Snappy Jacobs, CCIM Real Estate Management: Business is a series of challenges and surprises. I worked through $12 /barrel oil and the “malaise” of the 1980s, 9-11, Katrina and numerous storms, as well as the 2008-11 financial contagion. The biggest surprise is the shutting down of commerce by the government. 

Have you found silver linings in these difficult times?

Marty Brantley, Engel & Völkers New Orleans: Similar to how post-Sept 11 and, here, post-Katrina, so many people adopted texting, I see this is a tipping point of adoption of easy-to-use virtual experiences – such as FaceTime and Google Hangouts and Zoom. This social distancing experiment can, in time, lead to deeper connections and relationships with others – giving us new ways to connect with friends and family (and clients).

Snappy Jacobs: Yes. I have witnessed acts of kindness and compassion, as well as the independent toughness of people to improve their own circumstances as well as their communities, that are best achieved through a capitalist system. This makes me feel that we can recover through the hard work, compassion, and will of the people. Of course, the other silver lining is the value of a great wife and family whose company I enjoy, as well as good friends.

How are you maintaining your company culture?

Barry Spizer: We are doing weekly Zoom meetings with our full brokerage sales team. And we are communicating daily with our property managers and building engineers. We have committed to our people to pay them and keep them employed during this crisis for as long as we possibly can, so they know we will be there for them.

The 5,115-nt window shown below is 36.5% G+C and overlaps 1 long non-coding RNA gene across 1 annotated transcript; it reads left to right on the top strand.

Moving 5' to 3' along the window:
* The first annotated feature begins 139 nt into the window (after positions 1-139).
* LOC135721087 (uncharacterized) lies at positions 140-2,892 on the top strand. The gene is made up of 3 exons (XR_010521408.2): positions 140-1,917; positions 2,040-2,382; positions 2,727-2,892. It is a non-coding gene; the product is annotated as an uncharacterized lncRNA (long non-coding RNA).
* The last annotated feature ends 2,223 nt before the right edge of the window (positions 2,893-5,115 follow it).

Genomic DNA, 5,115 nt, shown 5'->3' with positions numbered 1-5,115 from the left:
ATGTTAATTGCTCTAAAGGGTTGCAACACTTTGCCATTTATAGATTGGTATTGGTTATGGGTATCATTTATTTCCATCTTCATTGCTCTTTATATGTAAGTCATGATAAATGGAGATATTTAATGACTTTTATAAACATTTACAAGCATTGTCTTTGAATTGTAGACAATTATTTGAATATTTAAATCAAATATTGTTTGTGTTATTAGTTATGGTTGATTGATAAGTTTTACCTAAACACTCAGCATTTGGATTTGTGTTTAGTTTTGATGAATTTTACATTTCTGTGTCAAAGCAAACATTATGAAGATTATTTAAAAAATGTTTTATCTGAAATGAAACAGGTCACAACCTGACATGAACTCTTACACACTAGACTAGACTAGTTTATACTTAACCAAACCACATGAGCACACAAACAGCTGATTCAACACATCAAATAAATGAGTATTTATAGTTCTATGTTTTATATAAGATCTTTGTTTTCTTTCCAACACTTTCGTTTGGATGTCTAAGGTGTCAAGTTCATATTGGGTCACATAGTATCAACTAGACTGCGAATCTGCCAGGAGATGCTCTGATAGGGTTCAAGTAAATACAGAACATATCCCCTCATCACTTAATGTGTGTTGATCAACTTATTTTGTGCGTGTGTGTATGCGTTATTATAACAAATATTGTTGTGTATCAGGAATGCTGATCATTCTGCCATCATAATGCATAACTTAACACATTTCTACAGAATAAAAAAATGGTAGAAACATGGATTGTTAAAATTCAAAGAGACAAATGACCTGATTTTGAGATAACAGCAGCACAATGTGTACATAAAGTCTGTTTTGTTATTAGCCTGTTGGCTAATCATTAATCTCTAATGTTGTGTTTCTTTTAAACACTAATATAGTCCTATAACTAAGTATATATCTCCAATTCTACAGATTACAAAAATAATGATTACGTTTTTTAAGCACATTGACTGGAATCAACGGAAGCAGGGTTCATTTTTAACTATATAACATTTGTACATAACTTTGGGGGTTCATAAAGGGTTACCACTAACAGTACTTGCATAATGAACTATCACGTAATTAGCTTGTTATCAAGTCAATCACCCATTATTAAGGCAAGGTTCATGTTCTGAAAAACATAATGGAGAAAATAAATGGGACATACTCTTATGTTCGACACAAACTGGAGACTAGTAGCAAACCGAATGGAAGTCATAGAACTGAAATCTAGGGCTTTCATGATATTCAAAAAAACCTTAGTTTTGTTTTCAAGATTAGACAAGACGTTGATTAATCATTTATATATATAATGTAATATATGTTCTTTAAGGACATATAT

Calvin Fabre: We have all-staff webinars to check-in with each other with webcams on. We will have a webcam contest to see who has the funniest T-shirt.

Sean Killeen: We are doing everything we can to keep morale high. We have also given everyone extra pay to make sure their families had enough food and medical supplies to last if we have to shut down completely for a few weeks.

Do you have advice for other local companies?

Marty Brantley: There are so many resources and tools available at nominal fees to make remote-working so much easier than even one or two years ago, though it does take effort. Spending the time and effort now will only benefit you long-term. More important to me is that this is a time that we will hopefully never have again – and we need to use it to its full advantage. Take personal time to refresh, recharge and take advantage of the many new (and mostly online) tools to find ways to improve your own self – be that professional development or personal development.

Eric Morgan, Morgan & Co: You’re not alone. Lean on others. Sometimes solutions come from the most unexpected places.

Jamie Sablich: Stay positive and calm. This economic environment is something we will all get through together. Stay in touch with your banker and know that all financial institutions should have an obligation during times like this to help our people and businesses survive this type of event.